CapRescue Q&A: Cameron Fewtrell

Position: Rescue Crewman

What do you do?

Every day brings new challenges, but some things always need to be taken care of. Making sure the helicopter fuel is pure & unaffected would be one of those things.  Likewise, I always need to check the aircrafts equipment is fitted & ready to be tasked. Then there’s admin – there’s always admin! No one specific job is more important than any other. What’s really crucial is more general; it’s the mental side of things. The mindset. We always need to be alert and ready to respond. We never know what job we’ll be called on next: a hospital transfer, motor vehicle accident, winch, search, it could be anything.

What rescue moments have you never forgotten?

We were called out to do a winch off Kemp Hill. The cliff out there is really steep – far too steep for proper footholds. This was a problem as it meant I couldn’t use any of the usual rescue equipment. We decided to use a rescue strop, because at that point it was the only viable option.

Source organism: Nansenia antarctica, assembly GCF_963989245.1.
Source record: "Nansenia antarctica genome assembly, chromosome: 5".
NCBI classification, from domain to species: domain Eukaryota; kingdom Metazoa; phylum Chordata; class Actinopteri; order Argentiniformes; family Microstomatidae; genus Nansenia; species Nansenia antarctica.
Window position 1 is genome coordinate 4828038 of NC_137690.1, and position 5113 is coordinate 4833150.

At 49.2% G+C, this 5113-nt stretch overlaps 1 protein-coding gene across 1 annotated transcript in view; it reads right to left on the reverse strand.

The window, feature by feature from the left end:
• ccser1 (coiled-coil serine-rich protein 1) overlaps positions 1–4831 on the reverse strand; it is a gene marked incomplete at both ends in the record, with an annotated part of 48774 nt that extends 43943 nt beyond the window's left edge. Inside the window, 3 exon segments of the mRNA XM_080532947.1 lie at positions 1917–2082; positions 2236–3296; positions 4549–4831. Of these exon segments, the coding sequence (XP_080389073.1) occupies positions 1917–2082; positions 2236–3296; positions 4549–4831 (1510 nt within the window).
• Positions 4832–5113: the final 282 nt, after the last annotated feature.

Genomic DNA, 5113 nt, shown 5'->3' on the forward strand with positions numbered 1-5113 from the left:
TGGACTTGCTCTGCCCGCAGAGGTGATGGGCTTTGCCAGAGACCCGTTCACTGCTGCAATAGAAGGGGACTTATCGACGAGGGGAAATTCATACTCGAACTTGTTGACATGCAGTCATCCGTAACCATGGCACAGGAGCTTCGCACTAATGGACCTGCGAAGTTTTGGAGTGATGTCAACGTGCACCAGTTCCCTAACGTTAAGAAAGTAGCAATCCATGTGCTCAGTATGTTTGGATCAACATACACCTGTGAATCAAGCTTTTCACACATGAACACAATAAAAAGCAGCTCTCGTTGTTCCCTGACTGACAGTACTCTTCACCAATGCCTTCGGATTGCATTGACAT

What brought you to Central QLD?

It’s a mixture of lifestyle and work for me. I like working here and I like living here. There’s no one thing – it’s everything about the place to be honest.

Top 3 Central QLD destinations?

I’m always up for a hike and in Central QLD you’re spoiled for choice when it comes to mountains – so that would be one. Then there’s Great Keppel Island, which is awesome. I love to go camping too and there’s too many good spots to pick just one, sorry!

What don’t we know?

An interesting fact I’ve picked up is that 80% of our workload is hospital transport, which gives us lots of opportunity to help sick or injured people.

What does RACQ CapRescue mean to you?

It’s all about the Central QLD region and the people who live here. It’s important to me to be part of a valuable service to my home place and the people in my community. I also enjoy the excitement each day brings, as you never know what you’re going to get. Each job has its own difficulties and some days are hard. They can be really hard to be honest. But it’s worth it to see how relieved people are once they get to the hospital and realise they’re going to be okay. That’s more rewarding than anything.